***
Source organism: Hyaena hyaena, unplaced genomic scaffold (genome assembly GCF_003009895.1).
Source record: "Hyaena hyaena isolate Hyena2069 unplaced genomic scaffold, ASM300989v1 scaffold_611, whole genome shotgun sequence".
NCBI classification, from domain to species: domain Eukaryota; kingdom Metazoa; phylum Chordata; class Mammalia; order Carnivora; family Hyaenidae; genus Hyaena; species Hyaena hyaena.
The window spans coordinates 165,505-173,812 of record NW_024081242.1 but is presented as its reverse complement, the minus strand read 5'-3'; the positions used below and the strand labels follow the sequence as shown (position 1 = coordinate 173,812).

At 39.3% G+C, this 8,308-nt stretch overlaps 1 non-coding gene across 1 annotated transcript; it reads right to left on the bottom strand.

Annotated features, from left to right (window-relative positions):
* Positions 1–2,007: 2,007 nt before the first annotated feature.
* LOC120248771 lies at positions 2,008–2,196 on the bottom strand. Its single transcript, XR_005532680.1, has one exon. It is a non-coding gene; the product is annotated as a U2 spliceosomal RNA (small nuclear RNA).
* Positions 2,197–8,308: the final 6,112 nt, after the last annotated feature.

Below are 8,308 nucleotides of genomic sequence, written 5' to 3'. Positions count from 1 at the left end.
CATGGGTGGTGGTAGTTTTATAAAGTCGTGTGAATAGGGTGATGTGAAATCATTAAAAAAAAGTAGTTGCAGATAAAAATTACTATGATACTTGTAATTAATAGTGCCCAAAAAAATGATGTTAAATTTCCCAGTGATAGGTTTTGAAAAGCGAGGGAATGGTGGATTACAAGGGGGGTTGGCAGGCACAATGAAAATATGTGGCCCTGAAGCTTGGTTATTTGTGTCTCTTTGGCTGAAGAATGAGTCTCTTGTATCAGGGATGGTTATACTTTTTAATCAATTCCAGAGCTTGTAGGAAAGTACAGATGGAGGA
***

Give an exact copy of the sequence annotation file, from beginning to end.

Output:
Source organism: Hyaena hyaena, unplaced genomic scaffold (genome assembly GCF_003009895.1).
Source record: "Hyaena hyaena isolate Hyena2069 unplaced genomic scaffold, ASM300989v1 scaffold_611, whole genome shotgun sequence".
NCBI classification, from domain to species: domain Eukaryota; kingdom Metazoa; phylum Chordata; class Mammalia; order Carnivora; family Hyaenidae; genus Hyaena; species Hyaena hyaena.
The window spans coordinates 165,505-173,812 of record NW_024081242.1 but is presented as its reverse complement, the minus strand read 5'-3'; the positions used below and the strand labels follow the sequence as shown (position 1 = coordinate 173,812).

At 39.3% G+C, this 8,308-nt stretch overlaps 1 non-coding gene across 1 annotated transcript; it reads right to left on the bottom strand.

Annotated features, from left to right (window-relative positions):
* Positions 1–2,007: 2,007 nt before the first annotated feature.
* LOC120248771 lies at positions 2,008–2,196 on the bottom strand. Its single transcript, XR_005532680.1, has one exon. It is a non-coding gene; the product is annotated as a U2 spliceosomal RNA (small nuclear RNA).
* Positions 2,197–8,308: the final 6,112 nt, after the last annotated feature.

Below are 8,308 nucleotides of genomic sequence, written 5' to 3'. Positions count from 1 at the left end.
CATGGGTGGTGGTAGTTTTATAAAGTCGTGTGAATAGGGTGATGTGAAATCATTAAAAAAAAGTAGTTGCAGATAAAAATTACTATGATACTTGTAATTAATAGTGCCCAAAAAAATGATGTTAAATTTCCCAGTGATAGGTTTTGAAAAGCGAGGGAATGGTGGATTACAAGGGGGGTTGGCAGGCACAATGAAAATATGTGGCCCTGAAGCTTGGTTATTTGTGTCTCTTTGGCTGAAGAATGAGTCTCTTGTATCAGGGATGGTTATACTTTTTAATCAATTCCAGAGCTTGTAGGAAAGTACAGATGGAGGA